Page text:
These six people, five men and one woman, have something in common in addition to their Hakka heritage. All achieved success outside the People's Republic of China. All bar Chow Yun-fat received university education in the West. One has died since the article first appeared.
Lee Kuan Yew (Singapore's founding prime minister)
Born in Singapore in 1923, Lee's great-grandfather was a Hakka who migrated from Guangdong. Lee (pictured above in the early 1960s) was educated in English and didn't become literate in Chinese until his thirties, by which time he was working as a lawyer and active in politics. When he became Singapore's prime minister (premier) in 1959, the island was still a British colony. That was followed by a federal relationship with Malaysia which ended in 1965. Despite Singapore's lack of natural resources and fractious society, he led the new country to stability and economic success. However, he has been accused of running a semi-dictatorship in which opposition politicians have been jailed or bankrupted via defamation lawsuits. He stepped down from the prime minister's post in 1990, serving as senior minister until 2004, then minister mentor until his complete retirement in 2011. Lee died on March 23, 2015.
Lee Teng-hui (former ROC president)
At the time of Lee's birth near Taipei in 1923, Taiwan was a Japanese colony, and he attended Japanese-language schools. Until 1945, when Japan renounced its control of Taiwan after losing World War II, he was known as Iwasato Masao. His hopes of a career in academia were dashed because, it's said, he spoke Mandarin Chinese too poorly to teach college courses. Instead he became an official working in Taiwan's land-reform program. His ability impressed Chiang Ching-kuo, Chiang Kai-shek's son, and in 1978 Lee was appointed mayor of Taipei. In 1984, he became Taiwan's vice president. When Chiang Ching-kuo died in early 1988, Lee took the top job. He wasn’t expected to wield much real power - among those who opposed him was Soong May-ling - but soon he had outmaneuvered his opponents within the KMT (Chinese Nationalist Party) to become the dominant politician on the island until 2000, when his second term in office ended.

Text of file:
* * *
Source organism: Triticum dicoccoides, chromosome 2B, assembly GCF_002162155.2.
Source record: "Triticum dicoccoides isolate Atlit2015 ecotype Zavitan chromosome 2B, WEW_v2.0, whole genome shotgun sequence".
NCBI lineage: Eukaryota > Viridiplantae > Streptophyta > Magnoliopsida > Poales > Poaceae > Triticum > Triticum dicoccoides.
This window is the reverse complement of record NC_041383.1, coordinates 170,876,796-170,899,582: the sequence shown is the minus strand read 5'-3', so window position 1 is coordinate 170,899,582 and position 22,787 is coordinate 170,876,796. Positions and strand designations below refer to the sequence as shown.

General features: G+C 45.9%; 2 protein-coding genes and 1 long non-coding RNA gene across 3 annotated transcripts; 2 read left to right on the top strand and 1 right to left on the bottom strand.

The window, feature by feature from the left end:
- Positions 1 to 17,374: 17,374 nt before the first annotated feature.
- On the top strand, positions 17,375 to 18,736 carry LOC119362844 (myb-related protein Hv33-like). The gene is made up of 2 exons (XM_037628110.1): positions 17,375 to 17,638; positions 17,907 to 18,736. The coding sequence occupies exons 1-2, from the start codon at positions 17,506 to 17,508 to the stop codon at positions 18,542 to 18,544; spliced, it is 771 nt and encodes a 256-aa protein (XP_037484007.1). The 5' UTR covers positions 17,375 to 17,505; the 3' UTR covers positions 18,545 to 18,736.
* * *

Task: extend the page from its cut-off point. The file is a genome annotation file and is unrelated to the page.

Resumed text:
Born in New Jersey in 1972, Michael Chang (pictured here) played professional tennis between 1988 and 2003, winning over US$19 million. His finest moment came in 1989, when he won the French Open just 110 days after his 17th birthday. He never won another major, but reached the finals of both the US Open and the Australian Open in 1996. Like fellow Chinese-American sportstar (but non-Hakka) Jeremy Lin, Chang is an evangelical Christian.
Martin Lee (Hong Kong politician)
Hong Kong's most prominent politician in the runup to the handover from British rule to PRC control in 1997, Martin Lee (now aged 75) was educated in the territory and in London, where he trained as a barrister (an attorney specializing in courtroom advocacy). As leader of the main pro-democracy grouping, his views have annoyed Beijing on several occasions; the Communist regime has barred him from crossing the border between Hong Kong and Shenzhen. He served on Hong Kong's Legislative Council between 1985 and 1997, then again from 1998 to 2008.
Chow Yun-fat (Hong Kong movie star)
Chow (born 1955) is the least educated of the six people profiled in this article, but perhaps the best known. Likely the most globally famous person to have emerged from Hong Kong since Jackie Chan, Chow became a household name in the West after his leading role in Ang Lee's Oscar-winning success, Crouching Tiger Hidden Dragon (2000). Prior to that, he appeared in several Hong Kong movies, notably John Woo's A Better Tomorrow (1986). This low-budget film made a fortune at the box office, and is often cited as one of the finest movies ever made in the Chinese world.
Holding a PhD from the London School of Economics and formerly an academic, Tsai (born in a strongly Hakka area in Taiwan's south in 1956, but raised in Taipei) entered the political arena in 2000 when she was appointed to Taiwan's cabinet. She later served in the country's parliament and as vice premier (deputy prime minister). Credited with rebuilding the Democratic Progressive Party (since the late 1980s, one Taiwan's major parties) following heavy defeats in the 2008 presidential and parliamentary elections, Tsai (pictured right) became the first woman to run for Taiwan's presidency in 2012. She won 45.6% of the vote, coming second to incumbent President Ma Ying-jeou. Tsai was the DPP's candidate again in 2016, when she easily defeated the KMT's Eric Chu, gaining 56.1% of votes cast to Chu's 31%. Tsai has never married.